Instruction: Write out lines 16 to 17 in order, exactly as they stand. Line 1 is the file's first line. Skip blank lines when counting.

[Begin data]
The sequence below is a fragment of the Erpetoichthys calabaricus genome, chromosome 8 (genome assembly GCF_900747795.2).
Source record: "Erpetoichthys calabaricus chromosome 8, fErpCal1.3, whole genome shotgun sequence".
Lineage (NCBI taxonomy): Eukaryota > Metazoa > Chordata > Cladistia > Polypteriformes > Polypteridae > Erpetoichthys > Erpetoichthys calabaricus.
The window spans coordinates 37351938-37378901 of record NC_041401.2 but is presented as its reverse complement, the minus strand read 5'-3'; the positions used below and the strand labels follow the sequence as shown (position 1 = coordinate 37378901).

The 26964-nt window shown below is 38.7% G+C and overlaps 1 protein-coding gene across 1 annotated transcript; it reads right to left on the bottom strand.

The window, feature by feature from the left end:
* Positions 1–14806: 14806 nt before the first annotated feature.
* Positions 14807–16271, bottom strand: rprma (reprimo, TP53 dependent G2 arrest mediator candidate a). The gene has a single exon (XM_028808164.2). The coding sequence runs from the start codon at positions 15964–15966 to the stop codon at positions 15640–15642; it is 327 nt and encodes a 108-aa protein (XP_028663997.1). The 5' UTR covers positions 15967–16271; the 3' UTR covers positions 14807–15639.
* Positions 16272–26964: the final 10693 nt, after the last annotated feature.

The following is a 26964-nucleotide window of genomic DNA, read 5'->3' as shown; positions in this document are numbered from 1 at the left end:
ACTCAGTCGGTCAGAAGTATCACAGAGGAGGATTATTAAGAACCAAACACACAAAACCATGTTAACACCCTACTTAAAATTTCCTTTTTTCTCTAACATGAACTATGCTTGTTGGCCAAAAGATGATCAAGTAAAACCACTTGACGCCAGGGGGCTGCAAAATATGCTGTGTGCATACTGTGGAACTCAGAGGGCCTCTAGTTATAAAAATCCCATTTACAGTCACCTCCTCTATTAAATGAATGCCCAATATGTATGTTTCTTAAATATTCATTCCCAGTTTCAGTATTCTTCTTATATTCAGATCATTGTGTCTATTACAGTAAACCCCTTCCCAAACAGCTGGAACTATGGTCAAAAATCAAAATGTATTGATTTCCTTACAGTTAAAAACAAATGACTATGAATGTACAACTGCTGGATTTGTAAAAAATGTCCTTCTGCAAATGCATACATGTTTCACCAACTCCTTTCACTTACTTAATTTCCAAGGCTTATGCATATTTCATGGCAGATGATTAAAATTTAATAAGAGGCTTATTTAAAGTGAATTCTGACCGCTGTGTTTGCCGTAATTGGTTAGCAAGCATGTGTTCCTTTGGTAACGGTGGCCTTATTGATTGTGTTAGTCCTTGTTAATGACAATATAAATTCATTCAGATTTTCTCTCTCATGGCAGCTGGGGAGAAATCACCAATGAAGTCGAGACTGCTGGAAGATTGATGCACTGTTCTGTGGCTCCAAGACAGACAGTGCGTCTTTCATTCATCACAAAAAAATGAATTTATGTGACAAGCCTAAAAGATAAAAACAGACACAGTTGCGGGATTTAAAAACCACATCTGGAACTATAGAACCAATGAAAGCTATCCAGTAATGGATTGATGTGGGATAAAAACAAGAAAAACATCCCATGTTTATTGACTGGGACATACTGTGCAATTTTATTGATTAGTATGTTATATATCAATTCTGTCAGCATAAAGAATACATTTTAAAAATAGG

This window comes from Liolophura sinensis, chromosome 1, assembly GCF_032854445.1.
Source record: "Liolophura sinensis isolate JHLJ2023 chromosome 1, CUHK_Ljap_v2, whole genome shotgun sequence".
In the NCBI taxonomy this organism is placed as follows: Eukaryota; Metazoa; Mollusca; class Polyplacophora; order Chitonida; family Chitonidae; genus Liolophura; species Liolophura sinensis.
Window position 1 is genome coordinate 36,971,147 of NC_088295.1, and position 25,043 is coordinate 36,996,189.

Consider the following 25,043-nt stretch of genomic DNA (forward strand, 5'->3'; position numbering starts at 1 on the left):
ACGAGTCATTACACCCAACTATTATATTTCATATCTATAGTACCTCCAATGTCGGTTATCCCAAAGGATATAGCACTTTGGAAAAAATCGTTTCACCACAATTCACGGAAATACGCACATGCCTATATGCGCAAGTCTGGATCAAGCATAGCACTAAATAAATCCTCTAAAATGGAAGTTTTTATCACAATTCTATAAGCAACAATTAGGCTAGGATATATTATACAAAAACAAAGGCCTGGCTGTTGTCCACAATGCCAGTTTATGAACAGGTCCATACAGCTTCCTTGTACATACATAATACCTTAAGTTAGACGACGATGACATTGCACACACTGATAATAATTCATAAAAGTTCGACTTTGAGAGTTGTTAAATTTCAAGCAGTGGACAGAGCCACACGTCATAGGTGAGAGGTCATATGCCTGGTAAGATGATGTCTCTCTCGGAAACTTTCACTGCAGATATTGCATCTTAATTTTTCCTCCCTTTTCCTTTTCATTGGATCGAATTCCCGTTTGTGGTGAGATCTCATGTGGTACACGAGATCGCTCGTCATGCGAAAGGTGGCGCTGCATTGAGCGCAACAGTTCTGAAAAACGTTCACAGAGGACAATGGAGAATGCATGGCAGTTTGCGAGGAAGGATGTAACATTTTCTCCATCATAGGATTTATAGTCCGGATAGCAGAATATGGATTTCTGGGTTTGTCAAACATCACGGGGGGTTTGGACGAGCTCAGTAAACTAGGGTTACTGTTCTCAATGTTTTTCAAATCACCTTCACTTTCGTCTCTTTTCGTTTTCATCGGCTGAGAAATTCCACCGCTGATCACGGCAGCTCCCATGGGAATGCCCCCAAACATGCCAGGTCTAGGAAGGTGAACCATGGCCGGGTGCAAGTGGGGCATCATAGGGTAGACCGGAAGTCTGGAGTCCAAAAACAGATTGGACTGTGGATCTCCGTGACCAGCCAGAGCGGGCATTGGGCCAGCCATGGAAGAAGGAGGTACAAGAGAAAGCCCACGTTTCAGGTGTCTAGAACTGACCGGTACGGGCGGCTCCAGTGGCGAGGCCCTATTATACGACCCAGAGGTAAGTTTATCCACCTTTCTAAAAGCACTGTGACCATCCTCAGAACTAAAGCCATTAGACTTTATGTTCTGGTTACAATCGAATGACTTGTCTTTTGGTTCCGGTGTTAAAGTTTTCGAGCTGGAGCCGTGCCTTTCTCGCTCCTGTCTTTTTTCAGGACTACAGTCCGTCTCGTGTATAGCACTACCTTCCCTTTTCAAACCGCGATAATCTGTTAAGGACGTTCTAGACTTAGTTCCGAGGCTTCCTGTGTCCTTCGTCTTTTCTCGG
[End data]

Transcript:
Consider the following 25,043-nt stretch of genomic DNA (forward strand, 5'->3'; position numbering starts at 1 on the left):
ACGAGTCATTACACCCAACTATTATATTTCATATCTATAGTACCTCCAATGTCGGTTATCCCAAAGGATATAGCACTTTGGAAAAAATCGTTTCACCACAATTCACGGAAATACGCACATGCCTATATGCGCAAGTCTGGATCAAGCATAGCACTAAATAAATCCTCTAAAATGGAAGTTTTTATCACAATTCTATAAGCAACAATTAGGCTAGGATATATTATACAAAAACAAAGGCCTGGCTGTTGTCCACAATGCCAGTTTATGAACAGGTCCATACAGCTTCCTTGTACATACATAATACCTTAAGTTAGACGACGATGACATTGCACACACTGATAATAATTCATAAAAGTTCGACTTTGAGAGTTGTTAAATTTCAAGCAGTGGACAGAGCCACACGTCATAGGTGAGAGGTCATATGCCTGGTAAGATGATGTCTCTCTCGGAAACTTTCACTGCAGATATTGCATCTTAATTTTTCCTCCCTTTTCCTTTTCATTGGATCGAATTCCCGTTTGTGGTGAGATCTCATGTGGTACACGAGATCGCTCGTCATGCGAAAGGTGGCGCTGCATTGAGCGCAACAGTTCTGAAAAACGTTCACAGAGGACAATGGAGAATGCATGGCAGTTTGCGAGGAAGGATGTAACATTTTCTCCATCATAGGATTTATAGTCCGGATAGCAGAATATGGATTTCTGGGTTTGTCAAACATCACGGGGGGTTTGGACGAGCTCAGTAAACTAGGGTTACTGTTCTCAATGTTTTTCAAATCACCTTCACTTTCGTCTCTTTTCGTTTTCATCGGCTGAGAAATTCCACCGCTGATCACGGCAGCTCCCATGGGAATGCCCCCAAACATGCCAGGTCTAGGAAGGTGAACCATGGCCGGGTGCAAGTGGGGCATCATAGGGTAGACCGGAAGTCTGGAGTCCAAAAACAGATTGGACTGTGGATCTCCGTGACCAGCCAGAGCGGGCATTGGGCCAGCCATGGAAGAAGGAGGTACAAGAGAAAGCCCACGTTTCAGGTGTCTAGAACTGACCGGTACGGGCGGCTCCAGTGGCGAGGCCCTATTATACGACCCAGAGGTAAGTTTATCCACCTTTCTAAAAGCACTGTGACCATCCTCAGAACTAAAGCCATTAGACTTTATGTTCTGGTTACAATCGAATGACTTGTCTTTTGGTTCCGGTGTTAAAGTTTTCGAGCTGGAGCCGTGCCTTTCTCGCTCCTGTCTTTTTTCAGGACTACAGTCCGTCTCGTGTATAGCACTACCTTCCCTTTTCAAACCGCGATAATCTGTTAAGGACGTTCTAGACTTAGTTCCGAGGCTTCCTGTGTCCTTCGTCTTTTCTCGG